On September 27, 2016, the 7th Circuit affirmed an order of summary judgment in a lawsuit in which an African-American employee alleged that he experienced a hostile work environment, including a hangman’s noose in his workspace, as well as race discrimination and retaliation. Cole v. Board of Trustees of Northern Illinois University, No. 15-2305 (7th Cir. 9/27/2016). He sued asserting violations of Title VII of the Civil Rights Act of 1964 (“Title VII”). The plaintiff’s hostile work environment claim failed because he did not establish a basis for employer liability for the alleged harassment. Workplace harassment that is sufficiently severe or pervasive to alter the terms and conditions of employment is actionable under Title VII as a claim of hostile work environment. To prove a claim for hostile work environment based on race, an employee must establish that: (1) he or she was subjected to unwelcome harassment; (2) the harassment was based on his or her race; (3) the harassment was severe or pervasive enough to alter the conditions of the employee’s work environment by creating a hostile or abusive situation; and (4) there is a basis for employer liability. In determining whether a work environment is sufficiently abusive to be actionable, courts consider whether the conduct is physically threatening or humiliating, and whether it unreasonably interferes with an employee’s work performance.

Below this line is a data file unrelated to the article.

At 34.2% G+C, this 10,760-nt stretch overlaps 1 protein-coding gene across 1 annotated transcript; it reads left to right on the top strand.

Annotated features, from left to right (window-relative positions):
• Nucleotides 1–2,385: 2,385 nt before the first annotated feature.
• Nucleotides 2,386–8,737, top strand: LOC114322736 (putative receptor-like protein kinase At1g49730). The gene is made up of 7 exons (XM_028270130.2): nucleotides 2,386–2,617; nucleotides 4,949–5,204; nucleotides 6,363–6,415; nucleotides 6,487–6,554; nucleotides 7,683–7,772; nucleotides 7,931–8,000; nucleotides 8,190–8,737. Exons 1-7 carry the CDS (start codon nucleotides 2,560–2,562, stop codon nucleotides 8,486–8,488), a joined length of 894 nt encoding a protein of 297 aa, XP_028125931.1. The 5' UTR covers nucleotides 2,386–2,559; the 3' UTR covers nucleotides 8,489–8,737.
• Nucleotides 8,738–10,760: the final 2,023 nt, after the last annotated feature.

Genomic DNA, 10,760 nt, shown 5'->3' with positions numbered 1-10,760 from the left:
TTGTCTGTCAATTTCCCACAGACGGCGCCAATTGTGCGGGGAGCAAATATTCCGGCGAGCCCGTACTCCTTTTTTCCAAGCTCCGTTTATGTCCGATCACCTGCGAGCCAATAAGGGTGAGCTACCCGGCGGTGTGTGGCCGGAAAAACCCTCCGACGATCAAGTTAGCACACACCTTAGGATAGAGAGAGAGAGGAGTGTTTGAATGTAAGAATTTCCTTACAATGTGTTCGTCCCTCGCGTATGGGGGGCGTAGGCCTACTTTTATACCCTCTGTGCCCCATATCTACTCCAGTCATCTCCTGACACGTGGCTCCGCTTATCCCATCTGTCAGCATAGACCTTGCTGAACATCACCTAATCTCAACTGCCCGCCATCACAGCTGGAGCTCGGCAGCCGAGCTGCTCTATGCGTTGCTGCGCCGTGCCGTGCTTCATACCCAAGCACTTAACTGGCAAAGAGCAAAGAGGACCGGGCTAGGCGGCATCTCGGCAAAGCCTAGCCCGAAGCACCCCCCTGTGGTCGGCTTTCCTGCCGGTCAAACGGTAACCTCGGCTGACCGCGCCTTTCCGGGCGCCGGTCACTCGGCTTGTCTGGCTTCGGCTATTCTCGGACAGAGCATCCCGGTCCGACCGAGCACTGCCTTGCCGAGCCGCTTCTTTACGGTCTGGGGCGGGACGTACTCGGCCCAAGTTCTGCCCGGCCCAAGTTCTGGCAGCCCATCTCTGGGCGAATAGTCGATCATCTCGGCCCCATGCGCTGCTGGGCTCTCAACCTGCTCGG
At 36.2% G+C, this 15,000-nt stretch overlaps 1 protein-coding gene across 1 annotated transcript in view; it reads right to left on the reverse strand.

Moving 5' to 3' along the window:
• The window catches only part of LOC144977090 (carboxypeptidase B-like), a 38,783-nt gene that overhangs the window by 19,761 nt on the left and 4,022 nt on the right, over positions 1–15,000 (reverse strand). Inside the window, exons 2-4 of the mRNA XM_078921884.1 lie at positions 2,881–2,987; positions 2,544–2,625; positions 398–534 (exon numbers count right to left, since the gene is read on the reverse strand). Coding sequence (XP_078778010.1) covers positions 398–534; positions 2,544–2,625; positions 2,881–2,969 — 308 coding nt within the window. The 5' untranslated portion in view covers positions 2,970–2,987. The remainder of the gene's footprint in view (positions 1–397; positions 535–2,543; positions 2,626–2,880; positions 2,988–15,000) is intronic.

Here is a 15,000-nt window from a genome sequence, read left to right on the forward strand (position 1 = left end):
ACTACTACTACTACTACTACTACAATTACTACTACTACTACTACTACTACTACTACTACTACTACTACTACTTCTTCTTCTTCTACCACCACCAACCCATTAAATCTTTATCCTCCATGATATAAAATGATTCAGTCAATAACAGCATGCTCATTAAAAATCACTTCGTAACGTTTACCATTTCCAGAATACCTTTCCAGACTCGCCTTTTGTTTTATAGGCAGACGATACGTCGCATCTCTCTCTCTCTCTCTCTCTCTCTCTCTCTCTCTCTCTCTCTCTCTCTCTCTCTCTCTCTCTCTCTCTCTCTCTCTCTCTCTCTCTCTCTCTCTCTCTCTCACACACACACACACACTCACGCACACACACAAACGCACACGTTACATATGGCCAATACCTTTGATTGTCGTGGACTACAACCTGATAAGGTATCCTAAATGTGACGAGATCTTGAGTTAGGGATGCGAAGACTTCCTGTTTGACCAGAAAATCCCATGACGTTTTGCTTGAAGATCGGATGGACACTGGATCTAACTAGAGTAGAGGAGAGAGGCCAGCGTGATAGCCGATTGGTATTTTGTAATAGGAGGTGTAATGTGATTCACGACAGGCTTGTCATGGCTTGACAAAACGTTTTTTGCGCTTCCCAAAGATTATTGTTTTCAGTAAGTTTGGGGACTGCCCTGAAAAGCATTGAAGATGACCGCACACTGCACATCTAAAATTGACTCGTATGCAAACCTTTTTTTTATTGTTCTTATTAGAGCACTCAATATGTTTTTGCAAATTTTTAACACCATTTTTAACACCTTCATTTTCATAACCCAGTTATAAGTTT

The noose satisfied the first and second elements required for a valid hostile work environment claim. However, the plaintiff failed to present evidence to support the fourth element–a basis for employer liability. Employers are strictly liable for supervisor harassment, but when non-managerial co-workers are responsible for the harassment, the employee must establish that the employer was negligent in discovering or remedying the harassment. The 7th Circuit concluded that there was no basis for employer liability. There was no evidence that a supervisor was responsible for the noose. The employer promptly investigated the incident and took appropriate corrective action to prevent any reoccurrence. Thus, the hostile work environment claim failed, despite the noose.

The plaintiff also claimed that he was subjected to disparate treatment because of his race in violation of Title VII when he was demoted. But he offered no direct or circumstantial evidence of any racial motivation for the demotion or any racially discriminatory animus. Moreover, a white employee was demoted at the same time and for the same reason.

Lastly, the plaintiff alleged that he was subjected to unlawful retaliation for filing an ethics complaint about his work situation. However, he did not specifically raise or oppose race discrimination or any other unlawful employment practice in his ethics complaint and, therefore, the required element of protected activity was not met. And that was the end of the plaintiff’s retaliation claim.